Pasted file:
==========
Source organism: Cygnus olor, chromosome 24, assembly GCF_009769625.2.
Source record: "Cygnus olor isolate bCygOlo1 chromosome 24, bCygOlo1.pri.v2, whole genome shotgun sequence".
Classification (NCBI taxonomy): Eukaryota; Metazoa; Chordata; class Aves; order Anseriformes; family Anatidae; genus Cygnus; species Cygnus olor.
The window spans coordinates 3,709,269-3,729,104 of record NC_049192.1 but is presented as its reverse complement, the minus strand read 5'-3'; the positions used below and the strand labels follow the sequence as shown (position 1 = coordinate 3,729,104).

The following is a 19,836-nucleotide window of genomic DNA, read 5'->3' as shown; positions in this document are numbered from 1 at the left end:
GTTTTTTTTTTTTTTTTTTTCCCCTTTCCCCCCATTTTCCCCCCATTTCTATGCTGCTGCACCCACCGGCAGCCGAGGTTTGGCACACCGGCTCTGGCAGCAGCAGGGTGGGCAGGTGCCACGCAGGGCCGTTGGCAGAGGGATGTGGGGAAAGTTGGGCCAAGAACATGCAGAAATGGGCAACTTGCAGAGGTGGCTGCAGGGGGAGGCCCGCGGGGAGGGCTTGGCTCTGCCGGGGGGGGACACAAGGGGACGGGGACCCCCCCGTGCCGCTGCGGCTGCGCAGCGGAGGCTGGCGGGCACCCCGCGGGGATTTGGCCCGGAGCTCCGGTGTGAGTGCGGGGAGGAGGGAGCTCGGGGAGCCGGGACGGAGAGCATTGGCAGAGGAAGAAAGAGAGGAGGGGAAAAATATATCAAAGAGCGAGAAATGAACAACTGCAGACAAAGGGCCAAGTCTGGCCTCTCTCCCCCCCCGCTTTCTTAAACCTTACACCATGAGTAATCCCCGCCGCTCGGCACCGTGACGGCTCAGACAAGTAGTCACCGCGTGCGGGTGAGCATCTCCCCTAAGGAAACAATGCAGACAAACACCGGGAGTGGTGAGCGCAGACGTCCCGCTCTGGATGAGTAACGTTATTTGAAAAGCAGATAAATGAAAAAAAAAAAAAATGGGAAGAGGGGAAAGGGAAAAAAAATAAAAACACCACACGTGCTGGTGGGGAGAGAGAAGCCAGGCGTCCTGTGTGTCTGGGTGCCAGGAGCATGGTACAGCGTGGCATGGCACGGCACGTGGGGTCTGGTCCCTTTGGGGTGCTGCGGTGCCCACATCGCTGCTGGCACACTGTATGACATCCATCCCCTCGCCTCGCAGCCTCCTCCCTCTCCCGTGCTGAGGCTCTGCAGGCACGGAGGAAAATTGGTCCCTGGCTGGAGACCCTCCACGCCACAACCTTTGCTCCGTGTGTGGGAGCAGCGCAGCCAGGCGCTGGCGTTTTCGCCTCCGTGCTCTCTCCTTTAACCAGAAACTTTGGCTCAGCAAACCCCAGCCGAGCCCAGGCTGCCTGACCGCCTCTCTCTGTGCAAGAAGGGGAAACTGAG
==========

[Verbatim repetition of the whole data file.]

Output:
Source organism: Cygnus olor, chromosome 24, assembly GCF_009769625.2.
Source record: "Cygnus olor isolate bCygOlo1 chromosome 24, bCygOlo1.pri.v2, whole genome shotgun sequence".
Classification (NCBI taxonomy): Eukaryota; Metazoa; Chordata; class Aves; order Anseriformes; family Anatidae; genus Cygnus; species Cygnus olor.
The window spans coordinates 3,709,269-3,729,104 of record NC_049192.1 but is presented as its reverse complement, the minus strand read 5'-3'; the positions used below and the strand labels follow the sequence as shown (position 1 = coordinate 3,729,104).

The following is a 19,836-nucleotide window of genomic DNA, read 5'->3' as shown; positions in this document are numbered from 1 at the left end:
GTTTTTTTTTTTTTTTTTTTCCCCTTTCCCCCCATTTTCCCCCCATTTCTATGCTGCTGCACCCACCGGCAGCCGAGGTTTGGCACACCGGCTCTGGCAGCAGCAGGGTGGGCAGGTGCCACGCAGGGCCGTTGGCAGAGGGATGTGGGGAAAGTTGGGCCAAGAACATGCAGAAATGGGCAACTTGCAGAGGTGGCTGCAGGGGGAGGCCCGCGGGGAGGGCTTGGCTCTGCCGGGGGGGGACACAAGGGGACGGGGACCCCCCCGTGCCGCTGCGGCTGCGCAGCGGAGGCTGGCGGGCACCCCGCGGGGATTTGGCCCGGAGCTCCGGTGTGAGTGCGGGGAGGAGGGAGCTCGGGGAGCCGGGACGGAGAGCATTGGCAGAGGAAGAAAGAGAGGAGGGGAAAAATATATCAAAGAGCGAGAAATGAACAACTGCAGACAAAGGGCCAAGTCTGGCCTCTCTCCCCCCCCGCTTTCTTAAACCTTACACCATGAGTAATCCCCGCCGCTCGGCACCGTGACGGCTCAGACAAGTAGTCACCGCGTGCGGGTGAGCATCTCCCCTAAGGAAACAATGCAGACAAACACCGGGAGTGGTGAGCGCAGACGTCCCGCTCTGGATGAGTAACGTTATTTGAAAAGCAGATAAATGAAAAAAAAAAAAAATGGGAAGAGGGGAAAGGGAAAAAAAATAAAAACACCACACGTGCTGGTGGGGAGAGAGAAGCCAGGCGTCCTGTGTGTCTGGGTGCCAGGAGCATGGTACAGCGTGGCATGGCACGGCACGTGGGGTCTGGTCCCTTTGGGGTGCTGCGGTGCCCACATCGCTGCTGGCACACTGTATGACATCCATCCCCTCGCCTCGCAGCCTCCTCCCTCTCCCGTGCTGAGGCTCTGCAGGCACGGAGGAAAATTGGTCCCTGGCTGGAGACCCTCCACGCCACAACCTTTGCTCCGTGTGTGGGAGCAGCGCAGCCAGGCGCTGGCGTTTTCGCCTCCGTGCTCTCTCCTTTAACCAGAAACTTTGGCTCAGCAAACCCCAGCCGAGCCCAGGCTGCCTGACCGCCTCTCTCTGTGCAAGAAGGGGAAACTGAG